Keeping ICE away from courthouses turns out to be harder than liberals thought
This is a story which began ramping up back in March. Liberal activists in a number of states were complaining that Immigration and Customs Enforcement (ICE) was making arrests of illegal aliens in the vicinity of courthouses when they would show up for hearings. (The fact that the same thing happened on an as needed basis while Barack Obama was president didn’t appear to cross their minds.) For their part, ICE argued that illegal aliens frequently have no listed permanent address or place of employment, and if local law enforcement wasn’t going to assist them in their duties, a court appearance was sometimes the only opportunity they would have to locate the suspect.
Since that time, attorneys and prosecutors in several states, most notably California, Arizona, Texas and Colorado, have asked ICE to end this practice. Particularly in Colorado – Denver to be precise – they’ve gotten their answer. Sorry… no can do. (CBS Denver, emphasis added)
Arrests of illegal immigrants at the front door of Denver’s courthouse is getting national attention. Denver’s mayor asked Immigration Customs Enforcement agents to stop making arrests there, just as ICE will not arrest at schools or churches.
ICE rejected that request.
“When witnesses and victims of crime are not showing up to testify, now we cannot pursue the individuals who have perpetrated crime. Now, how’s that make us more safe?” asked Denver Mayor Michael Hancock.
“By not turning over criminal aliens in a safe, secure environment, they’re actually putting my officers and the community at risk,” said Phillip Miller, who oversees deportation agents for ICE.
Denver is a special case when it comes to sanctuary cities. They’ve gone far past the level of refusing to honor detainers from ICE. In recent months they have changed the sentencing structure for many “minor crimes” (which apparently includes domestic violence and assault) so that immigrants – both legal and illegal – who are convicted of crimes can avoid automatic deportation. And now they included a new wrinkle, allowing illegal immigrants to send in their plea for minor violations by mail so they can dodge immigration officials. (ABC Denver)
Fears of deportation kept many people from showing up to court and prompted a policy change allowing some to skip certain hearings.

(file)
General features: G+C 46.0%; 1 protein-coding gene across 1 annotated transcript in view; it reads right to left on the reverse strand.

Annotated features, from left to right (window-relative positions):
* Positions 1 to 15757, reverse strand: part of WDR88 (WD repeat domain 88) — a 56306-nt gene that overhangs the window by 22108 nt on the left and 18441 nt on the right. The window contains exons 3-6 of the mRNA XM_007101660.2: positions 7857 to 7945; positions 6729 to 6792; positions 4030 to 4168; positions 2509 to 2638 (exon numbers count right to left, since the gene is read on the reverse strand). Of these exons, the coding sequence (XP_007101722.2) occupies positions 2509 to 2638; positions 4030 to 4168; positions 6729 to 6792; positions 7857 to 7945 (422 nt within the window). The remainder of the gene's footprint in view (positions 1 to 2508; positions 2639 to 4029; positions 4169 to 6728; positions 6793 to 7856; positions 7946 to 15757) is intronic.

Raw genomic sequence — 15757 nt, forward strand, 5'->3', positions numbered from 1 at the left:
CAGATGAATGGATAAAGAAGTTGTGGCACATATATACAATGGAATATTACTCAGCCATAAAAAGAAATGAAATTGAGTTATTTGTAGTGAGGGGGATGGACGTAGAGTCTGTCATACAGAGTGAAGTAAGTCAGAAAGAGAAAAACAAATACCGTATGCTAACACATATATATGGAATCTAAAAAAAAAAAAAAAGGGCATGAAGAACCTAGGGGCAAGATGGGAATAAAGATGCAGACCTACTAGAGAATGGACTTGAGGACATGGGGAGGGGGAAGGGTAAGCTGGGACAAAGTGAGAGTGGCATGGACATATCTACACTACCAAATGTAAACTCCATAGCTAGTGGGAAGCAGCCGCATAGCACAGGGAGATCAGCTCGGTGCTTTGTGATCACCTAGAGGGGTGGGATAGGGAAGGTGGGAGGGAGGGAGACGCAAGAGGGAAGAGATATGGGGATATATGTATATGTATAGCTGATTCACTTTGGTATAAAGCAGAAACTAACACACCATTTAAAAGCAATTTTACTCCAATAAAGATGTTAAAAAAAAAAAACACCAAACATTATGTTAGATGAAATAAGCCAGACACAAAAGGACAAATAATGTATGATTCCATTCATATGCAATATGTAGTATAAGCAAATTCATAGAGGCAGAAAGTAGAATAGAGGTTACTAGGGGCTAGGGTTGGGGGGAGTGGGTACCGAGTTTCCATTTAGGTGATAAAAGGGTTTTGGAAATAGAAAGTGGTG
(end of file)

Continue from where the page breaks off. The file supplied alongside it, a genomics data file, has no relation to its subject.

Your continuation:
Denver is now allowing people to mail in a plea for traffic court. The pilot program started several weeks ago as a response to the fear and anxiety city leaders were hearing from constituents.
“Because of their fear of coming into the courthouse, they weren’t showing up for their hearings which only made their legal situation worse,” said Denver City Attorney Kristin Bronson.
If the plea-by-mail scheme doesn’t do enough to thwart immigration officers, Denver has one more trick up their sleeve. They’re experimenting with the idea of allowing suspects to “show up” for hearings via Skype so they don’t have to physically walk in the door at the courthouse. At this rate we’re about six months away from Denver simply declaring that anything illegal aliens do is legal so they don’t have to interact with law enforcement at all.
One wonders how the citizens feel about this, particularly when they hear about stories such as this one out of Oregon, which also fights ICE tooth and claw. Just this week, Sergio Jose Martinez was arrested for the brutal sexual assault of one woman in Portland and the attempted kidnapping of another on the same day. As the Daily Caller explains, this was not the first time authorities had encountered Mr. Martinez.
Sergio Jose Martinez, an illegal immigrant from Mexico, had been deported at least 13 times since 2008, Immigration and Customs Enforcement (ICE) spokesperson Virginia Kice confirmed to Portland’s KATU2. Martinez, 31, was also the subject of an ICE detainer request placed Dec. 7, 2016 with the Multnomah County Jail, where he was being held on local charges.
Because Oregon law prohibits police from using agency resources to enforce immigration law, jail officials released Martinez the following day without notifying ICE.
The municipal leaders in Portland, just as in Denver, kept the streets safe for Mr. Martinez, particularly in terms of being safe from a 14th deportation. For the two women he attacked this week… not so much. The citizens of Denver need to think long and hard before they go back to the polls again and keep electing the same people who are undermining their own safety.